Before the Vice President left for Southeast Asia, 26 members of Congress wrote him a letter urging him to raise human rights concerns in Thailand, Indonesia and Singapore. In reply, his office thanked them for their letter and said: "As you know, the Vice President is very interested in humanitarian issues." The failure to distinguish between human rights and humanitarian issues presaged the decidedly mixed signals that the Vice President sent to Indonesian officials during his visit.
Despite his meeting with the three human rights activists, the Vice President "didn't ask anything about human rights" when he met President Suharto, according to Antara, the Indonesian news agency. A White House official said the Vice President had raised the subject by saying there was a great deal of interest in the United States in East Timor and press freedom. But "interest" could mean anything. The Vice President did not explain that the interest of the U.S. Congress was in human rights violations, and the brief invocation of press freedom is hardly the same as raising specific cases of political prisoners. Moreover, the Vice President then undercut any implicit criticism by praising Indonesia's "tremendous progress" in human rights through President Suharto's economic policies. He firmly rejected the suggestion of the three activists that U.S. development aid be conditioned on the Indonesian government's human rights performance.
A similar opportunity was missed when President Suharto visited Washington the following month. Asia Watch and members of Congress sent President Bush letters urging him to raise a wide range of issues, from torture and political arrests in East Timor, to political prisoners and the banning of books by Indonesia's greatest novelist, Pramoedya Ananta Toer. President Bush said nothing about any of these. He addressed only Indonesia's economic situation and the Cambodian question, on which Indonesia has taken a leading role.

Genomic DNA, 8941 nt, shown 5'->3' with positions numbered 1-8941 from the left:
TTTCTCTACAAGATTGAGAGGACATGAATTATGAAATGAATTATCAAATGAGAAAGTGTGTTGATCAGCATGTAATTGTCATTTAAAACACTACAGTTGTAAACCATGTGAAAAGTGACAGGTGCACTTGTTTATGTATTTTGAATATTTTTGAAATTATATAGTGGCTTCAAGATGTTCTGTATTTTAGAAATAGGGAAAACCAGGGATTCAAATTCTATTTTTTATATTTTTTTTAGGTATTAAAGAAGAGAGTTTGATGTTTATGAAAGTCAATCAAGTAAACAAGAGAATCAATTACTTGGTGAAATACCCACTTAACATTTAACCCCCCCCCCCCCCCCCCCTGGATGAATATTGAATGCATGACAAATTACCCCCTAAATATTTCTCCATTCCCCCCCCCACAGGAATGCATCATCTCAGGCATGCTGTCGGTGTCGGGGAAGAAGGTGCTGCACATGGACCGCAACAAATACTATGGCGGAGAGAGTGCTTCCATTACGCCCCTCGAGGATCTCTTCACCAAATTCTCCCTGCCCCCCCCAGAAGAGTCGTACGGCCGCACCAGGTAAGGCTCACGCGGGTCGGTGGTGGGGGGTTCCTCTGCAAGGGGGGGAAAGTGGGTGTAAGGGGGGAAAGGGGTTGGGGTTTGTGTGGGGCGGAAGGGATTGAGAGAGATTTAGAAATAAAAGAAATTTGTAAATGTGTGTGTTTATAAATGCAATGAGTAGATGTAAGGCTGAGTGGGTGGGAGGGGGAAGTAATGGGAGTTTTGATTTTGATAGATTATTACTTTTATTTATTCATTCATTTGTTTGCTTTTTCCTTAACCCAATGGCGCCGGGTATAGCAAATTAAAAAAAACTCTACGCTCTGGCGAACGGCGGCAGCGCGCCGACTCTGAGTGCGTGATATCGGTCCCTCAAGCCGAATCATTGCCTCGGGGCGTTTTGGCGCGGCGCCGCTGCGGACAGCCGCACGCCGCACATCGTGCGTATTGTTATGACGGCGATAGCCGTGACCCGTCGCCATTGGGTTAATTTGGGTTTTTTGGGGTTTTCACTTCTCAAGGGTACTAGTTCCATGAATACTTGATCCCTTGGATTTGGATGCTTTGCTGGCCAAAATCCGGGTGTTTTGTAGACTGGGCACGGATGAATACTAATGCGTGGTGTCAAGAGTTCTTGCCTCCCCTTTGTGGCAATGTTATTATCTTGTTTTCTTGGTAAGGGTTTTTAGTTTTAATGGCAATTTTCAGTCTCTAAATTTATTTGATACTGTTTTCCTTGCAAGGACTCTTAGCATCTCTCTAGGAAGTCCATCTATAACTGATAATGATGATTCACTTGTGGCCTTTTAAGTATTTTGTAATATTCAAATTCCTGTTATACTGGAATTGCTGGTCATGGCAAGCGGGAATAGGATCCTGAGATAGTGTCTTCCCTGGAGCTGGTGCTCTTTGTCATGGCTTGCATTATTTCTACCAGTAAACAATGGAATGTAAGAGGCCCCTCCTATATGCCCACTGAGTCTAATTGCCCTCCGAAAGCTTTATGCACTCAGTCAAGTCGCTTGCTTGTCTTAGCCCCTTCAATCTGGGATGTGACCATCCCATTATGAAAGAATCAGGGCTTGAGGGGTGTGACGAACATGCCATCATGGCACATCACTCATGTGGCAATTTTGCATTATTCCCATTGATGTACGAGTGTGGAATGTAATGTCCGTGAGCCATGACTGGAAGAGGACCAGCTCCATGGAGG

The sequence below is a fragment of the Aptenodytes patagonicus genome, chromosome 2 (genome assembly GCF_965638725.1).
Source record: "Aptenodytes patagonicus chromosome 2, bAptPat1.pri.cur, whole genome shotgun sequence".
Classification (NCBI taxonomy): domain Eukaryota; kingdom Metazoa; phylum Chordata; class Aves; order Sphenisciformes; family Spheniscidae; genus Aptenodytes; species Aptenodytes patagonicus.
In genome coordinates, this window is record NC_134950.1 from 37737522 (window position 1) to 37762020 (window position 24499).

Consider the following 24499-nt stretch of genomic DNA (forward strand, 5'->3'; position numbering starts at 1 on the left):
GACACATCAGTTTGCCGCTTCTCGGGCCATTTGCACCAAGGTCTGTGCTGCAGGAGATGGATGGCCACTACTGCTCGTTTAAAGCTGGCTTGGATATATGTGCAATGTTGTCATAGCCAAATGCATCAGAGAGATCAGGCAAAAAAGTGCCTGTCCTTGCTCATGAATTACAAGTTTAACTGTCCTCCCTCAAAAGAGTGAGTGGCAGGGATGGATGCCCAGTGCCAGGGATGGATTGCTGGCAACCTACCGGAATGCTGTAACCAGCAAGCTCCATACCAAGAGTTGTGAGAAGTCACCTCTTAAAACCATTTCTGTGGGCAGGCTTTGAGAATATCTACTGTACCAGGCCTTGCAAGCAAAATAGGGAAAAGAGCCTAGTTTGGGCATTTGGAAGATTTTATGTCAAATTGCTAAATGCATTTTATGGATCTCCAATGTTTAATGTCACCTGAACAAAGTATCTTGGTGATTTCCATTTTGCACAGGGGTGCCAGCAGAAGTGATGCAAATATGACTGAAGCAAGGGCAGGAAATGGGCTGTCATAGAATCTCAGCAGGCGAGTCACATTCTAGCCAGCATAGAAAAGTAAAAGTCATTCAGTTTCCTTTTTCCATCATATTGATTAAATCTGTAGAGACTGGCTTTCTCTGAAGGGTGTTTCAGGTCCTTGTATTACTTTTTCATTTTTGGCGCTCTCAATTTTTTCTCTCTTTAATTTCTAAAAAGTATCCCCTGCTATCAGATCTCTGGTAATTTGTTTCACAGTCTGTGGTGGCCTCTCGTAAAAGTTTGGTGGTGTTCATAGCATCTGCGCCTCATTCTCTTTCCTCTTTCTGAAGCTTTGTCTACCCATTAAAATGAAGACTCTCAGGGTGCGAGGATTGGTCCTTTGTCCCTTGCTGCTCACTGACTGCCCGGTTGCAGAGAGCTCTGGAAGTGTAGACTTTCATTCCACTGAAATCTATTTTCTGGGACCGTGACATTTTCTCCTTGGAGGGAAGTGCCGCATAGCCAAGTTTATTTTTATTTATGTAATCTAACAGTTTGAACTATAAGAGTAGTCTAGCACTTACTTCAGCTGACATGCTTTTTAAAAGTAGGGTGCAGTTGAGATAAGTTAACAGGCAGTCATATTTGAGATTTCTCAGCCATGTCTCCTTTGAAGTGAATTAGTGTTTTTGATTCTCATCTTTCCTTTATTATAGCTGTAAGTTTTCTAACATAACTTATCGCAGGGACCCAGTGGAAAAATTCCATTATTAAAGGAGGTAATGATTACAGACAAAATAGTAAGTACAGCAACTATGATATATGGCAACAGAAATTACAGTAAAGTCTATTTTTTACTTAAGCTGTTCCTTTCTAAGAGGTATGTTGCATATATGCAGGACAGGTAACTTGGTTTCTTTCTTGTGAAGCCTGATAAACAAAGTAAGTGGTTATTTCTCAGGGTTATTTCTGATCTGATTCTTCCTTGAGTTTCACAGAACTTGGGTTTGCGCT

Many of the criticisms we raised in last year's report on the Reagan administration's human rights policy toward Indonesia remain valid. There is no indication that the Bush administration encouraged the promotion of labor rights in Indonesia by activating provisions of the U.S. Trade Act that require respect for labor rights as a condition for trade benefits under the Generalized System of Preferences. There is also no indication that the administration raised concerns over the discrimination and harassment of former political prisoners.
It is not as though the U.S. lacks leverage in Indonesia. In fiscal year 1989 the U.S. supplied $2.9 million in military assistance and officials announced in April that this figure would be more than doubled in fiscal year 1990 to $7 million. The U.S. also provided $68 million in development aid, trained 79 members of the military through the International Military Education and Training program, and sold some $18 million worth of military exports to the country. With close military and economic cooperation and mutually supportive positions on regional foreign policy issues, it ought to be possible for the Bush administration to speak out far more forcefully on human rights issues.